For me, these three books are invaluable.

2020

There are a number of far left parties in Australia today, as well as less formal groups and networks.  Of the parties, we can mention Socialist Alternative (S.A.), which John along with the rest of us still in the RSP joined and where he was an active member until he died. S.A. is the largest of the far left parties in Australia at the moment. There is Solidarity. Both Socialist Alternative and Solidarity come out of the International Socialist Organisation (ISO) tradition. There is the Communist Party of Australia (CPA) and the more recent Australian Communist Party (ACP). There is also Socialist Alliance (the Alliance), the organisation maintained by those who had expelled John, myself and others from the DSP. The Alliance was their new formation after liquidating the DSP.

The internal struggle in the DSP, its decline and liquidation unfolded starting in 2005 – 15 years ago. It is also 7 years ago that the RSP fused into S.A.

A young worker or a student active today – say at age 20 – would have been five years old when that process began. He or she would have been only 13 when the RSP fused into S.A.  On the one hand, 7 and 15 years do not seem so long. But clearly, politically, it is longer than it seems.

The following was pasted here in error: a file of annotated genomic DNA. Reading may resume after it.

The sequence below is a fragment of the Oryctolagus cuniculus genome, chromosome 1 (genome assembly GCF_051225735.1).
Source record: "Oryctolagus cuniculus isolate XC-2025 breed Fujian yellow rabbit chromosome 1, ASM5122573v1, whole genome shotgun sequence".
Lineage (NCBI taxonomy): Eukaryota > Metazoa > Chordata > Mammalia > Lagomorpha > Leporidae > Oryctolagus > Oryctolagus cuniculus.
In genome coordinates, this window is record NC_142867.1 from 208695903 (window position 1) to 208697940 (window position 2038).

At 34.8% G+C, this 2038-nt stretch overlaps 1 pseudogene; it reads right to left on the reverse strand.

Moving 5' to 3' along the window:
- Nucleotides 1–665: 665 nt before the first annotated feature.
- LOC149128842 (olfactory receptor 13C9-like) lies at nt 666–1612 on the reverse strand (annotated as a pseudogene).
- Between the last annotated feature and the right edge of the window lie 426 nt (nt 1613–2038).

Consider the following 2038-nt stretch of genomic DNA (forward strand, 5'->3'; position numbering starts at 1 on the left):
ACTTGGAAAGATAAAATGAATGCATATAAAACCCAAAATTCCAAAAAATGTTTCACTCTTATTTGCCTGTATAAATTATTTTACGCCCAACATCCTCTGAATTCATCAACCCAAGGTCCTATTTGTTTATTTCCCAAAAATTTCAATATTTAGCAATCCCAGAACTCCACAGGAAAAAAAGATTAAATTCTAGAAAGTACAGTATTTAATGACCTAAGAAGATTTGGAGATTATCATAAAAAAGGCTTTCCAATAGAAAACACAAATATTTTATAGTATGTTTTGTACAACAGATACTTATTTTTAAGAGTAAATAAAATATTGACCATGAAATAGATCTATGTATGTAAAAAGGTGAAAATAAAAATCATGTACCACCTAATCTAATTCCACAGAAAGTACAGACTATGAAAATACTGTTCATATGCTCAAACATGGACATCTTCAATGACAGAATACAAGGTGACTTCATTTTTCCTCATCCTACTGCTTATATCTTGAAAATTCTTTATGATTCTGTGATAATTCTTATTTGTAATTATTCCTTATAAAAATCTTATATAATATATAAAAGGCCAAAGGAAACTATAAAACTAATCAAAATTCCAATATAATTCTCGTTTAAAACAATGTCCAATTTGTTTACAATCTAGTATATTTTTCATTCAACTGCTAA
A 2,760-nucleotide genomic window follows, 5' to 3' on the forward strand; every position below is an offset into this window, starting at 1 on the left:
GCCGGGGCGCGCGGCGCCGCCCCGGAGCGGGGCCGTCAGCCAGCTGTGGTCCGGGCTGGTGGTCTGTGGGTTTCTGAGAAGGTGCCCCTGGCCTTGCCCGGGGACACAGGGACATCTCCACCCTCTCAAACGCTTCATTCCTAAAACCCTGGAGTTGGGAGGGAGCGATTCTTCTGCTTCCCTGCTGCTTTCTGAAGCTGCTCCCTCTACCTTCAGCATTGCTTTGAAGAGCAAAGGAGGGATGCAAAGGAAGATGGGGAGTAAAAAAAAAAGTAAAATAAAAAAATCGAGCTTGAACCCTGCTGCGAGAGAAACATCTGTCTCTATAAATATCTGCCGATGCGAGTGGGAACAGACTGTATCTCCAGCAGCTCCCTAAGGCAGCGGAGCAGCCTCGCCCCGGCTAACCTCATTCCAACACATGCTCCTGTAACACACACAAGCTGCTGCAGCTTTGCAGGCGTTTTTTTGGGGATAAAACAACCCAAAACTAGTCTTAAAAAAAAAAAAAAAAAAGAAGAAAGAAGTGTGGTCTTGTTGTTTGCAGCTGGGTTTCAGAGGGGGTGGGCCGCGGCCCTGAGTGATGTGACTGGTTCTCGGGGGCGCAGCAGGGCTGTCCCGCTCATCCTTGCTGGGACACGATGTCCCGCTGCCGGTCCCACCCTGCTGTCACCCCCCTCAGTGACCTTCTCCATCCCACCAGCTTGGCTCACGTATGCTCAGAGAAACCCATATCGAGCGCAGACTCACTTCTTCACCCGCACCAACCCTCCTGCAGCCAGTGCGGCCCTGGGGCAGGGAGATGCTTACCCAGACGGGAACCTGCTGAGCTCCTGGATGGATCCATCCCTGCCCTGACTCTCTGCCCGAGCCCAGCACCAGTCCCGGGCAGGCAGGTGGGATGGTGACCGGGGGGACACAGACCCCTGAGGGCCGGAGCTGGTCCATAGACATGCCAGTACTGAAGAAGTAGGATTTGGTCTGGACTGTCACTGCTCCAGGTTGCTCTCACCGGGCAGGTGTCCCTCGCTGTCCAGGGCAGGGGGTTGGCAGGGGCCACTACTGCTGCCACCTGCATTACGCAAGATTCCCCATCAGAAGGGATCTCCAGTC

One development over these 15 years has been the emergence of a climate justice movement, or at least, the emergence of a plethora of climate justice campaigns. We have seen both high school student and university student mobilisations. I think these are the most visible signs of an increasing restlessness and politicisation among young people around a range of frustrations. Not being a member of a functioning party able to collectively consider the inform,ation flowing from the use its full cadre resources through extensive committee work, this kind of conclusion must be impressionistic, but it is certainly my impression of how things are.  At least three of the far left parties – S.A., Solidarity and the A.C.P. – continue to recruit students and young people. Independent campus climate change committees, where they exist, also recruit. Anarchist groups attract people. There are many other signs of this if we make sure our antenna are attuned to pick up early scattered signals. Our sociological imagination must remain sensitive – something necessary when we have that valuable instrument of a party able to deploy its cadre, but even more so when without that.